Bitcoin, Crypto currency, Blockchain

All things (un)clear: the regulation of crypto-currencies in Africa

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The pan-African Ecobank has currencies, a Report on the regulation of Cryptography in countries South of the Sahara developed. The balance sheet Only in two of the studied Sub-Saharan Nations, the authorities are faced with the digital money positive.

Regulatory uncertainty is one of the main reasons why the mass adaption of Bitcoin and co. are still awaiting it. This ambiguity is also reflected in a study of Ecobank, which examines the regulatory Status quo in Africa, and in particular the countries South of the Sahara. Almost half of the Nations ‘ currencies, has no official position on Crypto. Really, these are prohibited only in Namibia, South Africa and Swaziland, by contrast, Bitcoin and co. are kind to officially. The official points of view of other Nations, vary between the distrustful observation and cautious Approach.

Namibia: a complete prohibition, because it is not centrally covered

The Report contains a map of the investigated Nations in color according to the current Regulation. A red spot falls immediately into the eye: Namibia. The Land in the southwest of Africa is studied, the only, are prohibited in the crypto-currencies officially. The justification is to be found in a position paper of the Namibian national Bank from September of last year. It says:

“Besides the fact that the Bank virtual currencies in Namibia does not recognise as legal tender, does not recognize that it is a foreign currency can be exchanged in local currency. This is because virtual currencies issued are secured by neither a Central Bank nor guaranteed by goods”

The same Paper acknowledges the potential of crypto-currencies, to speed up Transfers. Nevertheless, for the time being, a moneta non grata in Namibia remains Bitcoin.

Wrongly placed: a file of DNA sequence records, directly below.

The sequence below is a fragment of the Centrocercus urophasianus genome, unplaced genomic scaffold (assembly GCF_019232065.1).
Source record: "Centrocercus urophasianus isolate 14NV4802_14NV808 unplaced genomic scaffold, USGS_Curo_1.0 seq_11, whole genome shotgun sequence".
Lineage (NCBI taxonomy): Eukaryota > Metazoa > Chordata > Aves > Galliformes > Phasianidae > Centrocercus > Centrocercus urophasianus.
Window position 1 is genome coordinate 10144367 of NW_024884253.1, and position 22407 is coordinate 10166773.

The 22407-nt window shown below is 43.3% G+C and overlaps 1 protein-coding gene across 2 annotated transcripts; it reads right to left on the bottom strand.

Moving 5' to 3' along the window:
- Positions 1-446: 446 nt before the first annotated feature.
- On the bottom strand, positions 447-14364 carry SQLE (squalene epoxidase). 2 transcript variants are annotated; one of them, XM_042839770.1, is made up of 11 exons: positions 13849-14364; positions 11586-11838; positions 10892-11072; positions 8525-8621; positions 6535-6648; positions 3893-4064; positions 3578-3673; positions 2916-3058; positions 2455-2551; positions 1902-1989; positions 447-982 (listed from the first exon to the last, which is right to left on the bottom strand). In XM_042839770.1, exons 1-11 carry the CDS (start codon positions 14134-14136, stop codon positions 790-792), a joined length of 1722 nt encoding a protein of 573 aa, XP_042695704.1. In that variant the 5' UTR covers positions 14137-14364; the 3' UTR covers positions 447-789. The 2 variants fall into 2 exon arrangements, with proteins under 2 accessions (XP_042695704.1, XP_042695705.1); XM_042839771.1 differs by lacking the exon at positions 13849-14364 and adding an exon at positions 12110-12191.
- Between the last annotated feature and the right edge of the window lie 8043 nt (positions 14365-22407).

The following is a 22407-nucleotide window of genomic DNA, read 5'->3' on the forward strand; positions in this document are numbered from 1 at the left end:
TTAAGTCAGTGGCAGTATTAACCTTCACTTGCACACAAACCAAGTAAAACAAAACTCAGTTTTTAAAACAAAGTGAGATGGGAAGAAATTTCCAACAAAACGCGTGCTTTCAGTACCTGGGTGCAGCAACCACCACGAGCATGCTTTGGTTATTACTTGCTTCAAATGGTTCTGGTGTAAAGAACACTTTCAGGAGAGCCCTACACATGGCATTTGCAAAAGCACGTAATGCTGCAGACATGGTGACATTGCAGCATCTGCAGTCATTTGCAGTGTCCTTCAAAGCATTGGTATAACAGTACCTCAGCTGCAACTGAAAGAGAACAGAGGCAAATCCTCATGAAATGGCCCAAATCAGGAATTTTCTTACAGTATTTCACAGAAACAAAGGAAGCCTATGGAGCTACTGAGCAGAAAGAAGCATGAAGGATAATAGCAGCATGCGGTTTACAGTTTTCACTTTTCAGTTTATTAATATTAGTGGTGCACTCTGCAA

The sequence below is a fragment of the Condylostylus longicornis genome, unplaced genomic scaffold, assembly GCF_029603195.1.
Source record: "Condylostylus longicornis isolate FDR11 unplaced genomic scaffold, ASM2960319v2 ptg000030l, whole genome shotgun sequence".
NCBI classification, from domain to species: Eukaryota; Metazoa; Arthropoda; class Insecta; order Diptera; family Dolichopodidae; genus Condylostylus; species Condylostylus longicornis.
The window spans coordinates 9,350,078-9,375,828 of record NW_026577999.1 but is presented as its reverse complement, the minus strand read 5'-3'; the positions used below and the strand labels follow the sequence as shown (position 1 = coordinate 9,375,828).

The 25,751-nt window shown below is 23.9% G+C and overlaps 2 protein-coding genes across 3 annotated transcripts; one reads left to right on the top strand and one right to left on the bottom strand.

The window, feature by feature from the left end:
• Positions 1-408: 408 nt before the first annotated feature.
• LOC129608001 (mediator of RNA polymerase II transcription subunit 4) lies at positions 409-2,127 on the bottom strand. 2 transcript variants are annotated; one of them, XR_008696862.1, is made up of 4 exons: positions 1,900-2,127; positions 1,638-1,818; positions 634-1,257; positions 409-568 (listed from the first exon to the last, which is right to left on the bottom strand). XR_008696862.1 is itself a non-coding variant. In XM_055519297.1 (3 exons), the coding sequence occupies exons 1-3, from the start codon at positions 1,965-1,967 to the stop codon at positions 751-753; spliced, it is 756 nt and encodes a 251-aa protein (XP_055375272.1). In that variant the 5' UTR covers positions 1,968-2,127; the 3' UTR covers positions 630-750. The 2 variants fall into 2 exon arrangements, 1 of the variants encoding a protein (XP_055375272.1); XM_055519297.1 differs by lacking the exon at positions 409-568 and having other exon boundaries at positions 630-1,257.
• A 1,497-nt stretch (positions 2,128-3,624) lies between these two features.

The green light in South Africa and Swaziland

The situation is different in South Africa. Crypto-currencies enjoy, although there is not yet full legality, however, the government is committed to creating a regulatory framework for dealing with cryptocurrencies. To serve this purpose since July of 2017, the existing cooperation of the government and the block chain companies Bankymoon, for example. The South African Central Bank has already currencies last year, positive signals in relation to the recognition of Crypto as legal means of payment sent. The South African tax authority South African Revenue Services (SARS) is looking for, meanwhile, is actively seeking Ways in which currencies can tax transactions, and investments with Crypto appropriately. In April of this year she has decided that income from crypto transactions must, in principle, be considered as capital income is taxed.

The South African landlocked country of Swaziland has been shown to crypto-currencies to also open. The Central Bank of the monarchy, which is one of the poorest countries in the world, has spoken at a conference in October last year to virtual currencies:

“It would probably be unwise to discard crypto-currencies and we, as the CBS [Central Bank of Swaziland] are learning, and want to support Innovation. If this is Innovation, we don’t want to nip it in the Bud. We want to know more about you.”

Uncertainty prevails

The Regulatory bodies in nine of the 39 surveyed Nations see crypto-currencies generally critical. These countries include, among others, Nigeria, Ethiopia, the democratic Republic of the Congo and Kenya. It should, however, give evidence that these countries observe the development in the field of crypto currencies closely. In six countries there is evidence of research efforts in the crypto area, however, these are often accompanied by warnings from the regulatory authorities. In addition to the Senegal, Zimbabwe, Cameroon and Ghana include, among other things, these crypto-curious Nations.

With 21 Nations examined, the overwhelming majority has no official line to Bitcoin and co. The Situation in Africa is different in this regard, so it’s not really from the Rest of the globe.

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